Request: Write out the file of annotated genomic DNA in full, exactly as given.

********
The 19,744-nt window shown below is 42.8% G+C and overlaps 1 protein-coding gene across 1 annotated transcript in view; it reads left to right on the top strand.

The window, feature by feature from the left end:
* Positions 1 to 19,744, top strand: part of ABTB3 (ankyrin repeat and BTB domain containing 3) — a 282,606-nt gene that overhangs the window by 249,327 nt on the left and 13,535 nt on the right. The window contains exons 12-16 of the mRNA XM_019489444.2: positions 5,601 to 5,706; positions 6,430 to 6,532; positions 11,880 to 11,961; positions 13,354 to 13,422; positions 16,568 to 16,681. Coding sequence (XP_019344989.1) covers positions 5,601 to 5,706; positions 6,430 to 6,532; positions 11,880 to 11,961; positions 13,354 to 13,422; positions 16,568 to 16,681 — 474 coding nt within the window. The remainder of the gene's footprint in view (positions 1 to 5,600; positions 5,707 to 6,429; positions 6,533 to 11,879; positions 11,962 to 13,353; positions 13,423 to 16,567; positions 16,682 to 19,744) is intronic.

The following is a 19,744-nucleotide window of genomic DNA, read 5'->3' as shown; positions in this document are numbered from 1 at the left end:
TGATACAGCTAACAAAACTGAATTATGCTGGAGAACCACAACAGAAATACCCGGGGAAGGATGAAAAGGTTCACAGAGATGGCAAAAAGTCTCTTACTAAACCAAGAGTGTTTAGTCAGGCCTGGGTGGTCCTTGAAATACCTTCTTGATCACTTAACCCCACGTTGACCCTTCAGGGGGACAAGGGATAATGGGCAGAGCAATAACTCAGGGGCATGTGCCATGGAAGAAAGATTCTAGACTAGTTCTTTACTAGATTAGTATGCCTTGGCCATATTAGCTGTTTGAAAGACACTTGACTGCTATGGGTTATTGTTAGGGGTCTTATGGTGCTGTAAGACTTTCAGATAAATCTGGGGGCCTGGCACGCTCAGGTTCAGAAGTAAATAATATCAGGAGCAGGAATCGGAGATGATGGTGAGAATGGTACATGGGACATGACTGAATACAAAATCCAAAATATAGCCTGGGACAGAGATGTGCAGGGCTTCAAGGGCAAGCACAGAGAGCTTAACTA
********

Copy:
The 19,744-nt window shown below is 42.8% G+C and overlaps 1 protein-coding gene across 1 annotated transcript in view; it reads left to right on the top strand.

The window, feature by feature from the left end:
* Positions 1 to 19,744, top strand: part of ABTB3 (ankyrin repeat and BTB domain containing 3) — a 282,606-nt gene that overhangs the window by 249,327 nt on the left and 13,535 nt on the right. The window contains exons 12-16 of the mRNA XM_019489444.2: positions 5,601 to 5,706; positions 6,430 to 6,532; positions 11,880 to 11,961; positions 13,354 to 13,422; positions 16,568 to 16,681. Coding sequence (XP_019344989.1) covers positions 5,601 to 5,706; positions 6,430 to 6,532; positions 11,880 to 11,961; positions 13,354 to 13,422; positions 16,568 to 16,681 — 474 coding nt within the window. The remainder of the gene's footprint in view (positions 1 to 5,600; positions 5,707 to 6,429; positions 6,533 to 11,879; positions 11,962 to 13,353; positions 13,423 to 16,567; positions 16,682 to 19,744) is intronic.

The following is a 19,744-nucleotide window of genomic DNA, read 5'->3' as shown; positions in this document are numbered from 1 at the left end:
TGATACAGCTAACAAAACTGAATTATGCTGGAGAACCACAACAGAAATACCCGGGGAAGGATGAAAAGGTTCACAGAGATGGCAAAAAGTCTCTTACTAAACCAAGAGTGTTTAGTCAGGCCTGGGTGGTCCTTGAAATACCTTCTTGATCACTTAACCCCACGTTGACCCTTCAGGGGGACAAGGGATAATGGGCAGAGCAATAACTCAGGGGCATGTGCCATGGAAGAAAGATTCTAGACTAGTTCTTTACTAGATTAGTATGCCTTGGCCATATTAGCTGTTTGAAAGACACTTGACTGCTATGGGTTATTGTTAGGGGTCTTATGGTGCTGTAAGACTTTCAGATAAATCTGGGGGCCTGGCACGCTCAGGTTCAGAAGTAAATAATATCAGGAGCAGGAATCGGAGATGATGGTGAGAATGGTACATGGGACATGACTGAATACAAAATCCAAAATATAGCCTGGGACAGAGATGTGCAGGGCTTCAAGGGCAAGCACAGAGAGCTTAACTA